Another significant distinction between Concepcion and Amex III was the presence in Concepcion of an arbitration procedure that would make it feasible for consumers to bring small dollar value claims in arbitration, including provisions which (1) required AT&T to pay all costs of non-frivolous claims; (2) venued arbitration in the county in which the customer was billed; (3) precluded AT&T from seeking reimbursement of its attorney’s fees; and (4) guaranteed a prevailing customer a minimum recovery of $7,500 (later increased to $10,000) if the consumer’s arbitration award was greater than AT&T’s last written settlement offer (if any).8 The Supreme Court, while noting the presence of these consumer protections in the AT&T arbitration agreement, did not rely on them as a basis for its ruling. Likewise, the Second Circuit’s decision in Amex III does not cite the absence of such provisions in the American Express merchant agreement as a basis to distinguish Concepcion. Nonetheless, had such protections been available to merchants in Amex III, it is possible that the Second Circuit could have reached a different conclusion on the question of whether the class action waiver effectively deprived merchants of the ability to vindicate their rights under the Clayton Act and Sherman Act.
One case that did explicitly cite the many pro-consumer features of the AT&T arbitration agreement as a basis for distinguishing Concepcion was the Massachusetts Superior Court’s decision in Feeney v. Dell, Inc.9 Like Amex III, Feeney declined to apply Concepcion where doing so would deprive the plaintiffs of any meaningful course of action. Unlike in Amex III, however, Feeney distinguished Concepcion by referencing the provisions in the AT&T arbitration agreement that would make it feasible for a consumer to arbitrate small dollar value claims. In contrast, the arbitration provision in Feeney had no consumer protections, and required individual arbitration for all actions, including one plaintiff’s $13.65 claim. As such, unlike the Concepcions, the Feeney plaintiffs could not reasonably pursue their claims absent class status. The court, therefore, found Concepcion’s preemption analysis inapplicable, stating that enforcing the arbitration agreement in this instance could not advance the FAA’s goals, insofar as doing so would result in no proceeding, informal or otherwise.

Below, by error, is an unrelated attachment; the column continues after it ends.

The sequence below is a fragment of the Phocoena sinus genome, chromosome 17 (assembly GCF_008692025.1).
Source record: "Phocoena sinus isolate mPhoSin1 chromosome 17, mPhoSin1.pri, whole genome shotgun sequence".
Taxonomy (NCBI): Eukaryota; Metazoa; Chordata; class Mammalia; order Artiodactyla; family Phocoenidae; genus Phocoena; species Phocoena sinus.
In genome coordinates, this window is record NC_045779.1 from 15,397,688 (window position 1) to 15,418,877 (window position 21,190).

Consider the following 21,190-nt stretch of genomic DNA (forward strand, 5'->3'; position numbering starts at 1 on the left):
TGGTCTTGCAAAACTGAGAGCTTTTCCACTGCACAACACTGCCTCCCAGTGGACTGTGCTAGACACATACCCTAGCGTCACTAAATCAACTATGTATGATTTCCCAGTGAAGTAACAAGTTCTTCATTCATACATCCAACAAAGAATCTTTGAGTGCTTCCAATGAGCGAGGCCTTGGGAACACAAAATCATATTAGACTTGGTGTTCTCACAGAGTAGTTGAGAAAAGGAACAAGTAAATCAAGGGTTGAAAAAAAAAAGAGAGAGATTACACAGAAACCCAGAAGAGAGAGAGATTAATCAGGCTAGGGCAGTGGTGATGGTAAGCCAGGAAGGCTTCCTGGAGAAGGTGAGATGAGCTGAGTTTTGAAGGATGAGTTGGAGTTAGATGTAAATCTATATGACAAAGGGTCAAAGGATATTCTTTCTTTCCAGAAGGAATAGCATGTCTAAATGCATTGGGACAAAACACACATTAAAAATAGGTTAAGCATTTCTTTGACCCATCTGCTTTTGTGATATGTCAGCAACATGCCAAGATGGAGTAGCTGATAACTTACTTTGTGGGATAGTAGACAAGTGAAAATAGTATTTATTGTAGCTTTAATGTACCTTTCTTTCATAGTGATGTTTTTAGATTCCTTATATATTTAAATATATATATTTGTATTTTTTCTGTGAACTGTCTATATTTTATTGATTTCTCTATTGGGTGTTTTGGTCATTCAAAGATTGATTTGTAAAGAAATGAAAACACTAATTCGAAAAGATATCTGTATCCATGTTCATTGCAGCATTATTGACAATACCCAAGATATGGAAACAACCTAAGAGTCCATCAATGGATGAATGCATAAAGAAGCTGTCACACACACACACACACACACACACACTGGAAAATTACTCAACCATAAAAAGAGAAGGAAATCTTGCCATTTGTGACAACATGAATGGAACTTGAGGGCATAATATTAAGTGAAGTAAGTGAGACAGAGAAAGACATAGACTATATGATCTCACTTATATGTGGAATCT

Other courts have more closely duplicated the Second Circuit’s Amex III reasoning, likewise finding that Concepcion does not require upholding an arbitration provision when doing so would effectively obliterate federal rights. In Chen-Oster v. Goldman, Sachs & Co.,10 a judge in the Southern District of New York ruled that enforcing an arbitration agreement that did not make class proceedings available would violate an employee’s right under Title VII to pursue certain discrimination claims only available to a class of plaintiffs.11 Decisions have likewise found Concepcion’s preemption analysis inapplicable when claims arising under the Fair Labor Standards Act and the National Labor Relations Act could only be brought via class proceedings.12
Where courts have addressed the question of whether an arbitration provision should be deemed unconscionable, the exact issue addressed in Concepcion, courts have read Concepcion narrowly.13 While Concepcion would appear to prohibit judicial rules disfavoring arbitration, courts have held that Concepcion does not affect generally applicable unconscionability defenses under the FAA’s Section 2 savings clause. For example, in Sanchez v. Valencia Holding Co.,14 the California Court of Appeal determined that Concepcion did not apply, even though the validity of an arbitration provision containing a class action waiver was at issue. First, the court noted that it was applying unconscionability principles governing all contracts, not a judge-made rule singling out arbitration. Second, the court found its decision to void the arbitration provision did not conflict with the FAA’s goals, as permitting arbitration under the specific terms of the provision would have resulted in inefficiency and delay.15
Likewise, in NAACP of Camden County E. v. Foulke Mgmt Corp.,16 another decision invoking general principles of contract law to invalidate arbitration provisions, the New Jersey Superior Court noted that Concepcion left courts free to determine the enforceability of arbitration agreements using traditional contract doctrine. The court proceeded to find the arbitration provisions at issue, which included a class waiver, so confusing as to be easily misunderstood by the average car purchaser signing the contract. The court took pains to note that per Concepcion, it was not ruling the class action waiver per se invalid, only so riddled with ambiguities as to be unenforceable due to a lack of mutual assent.17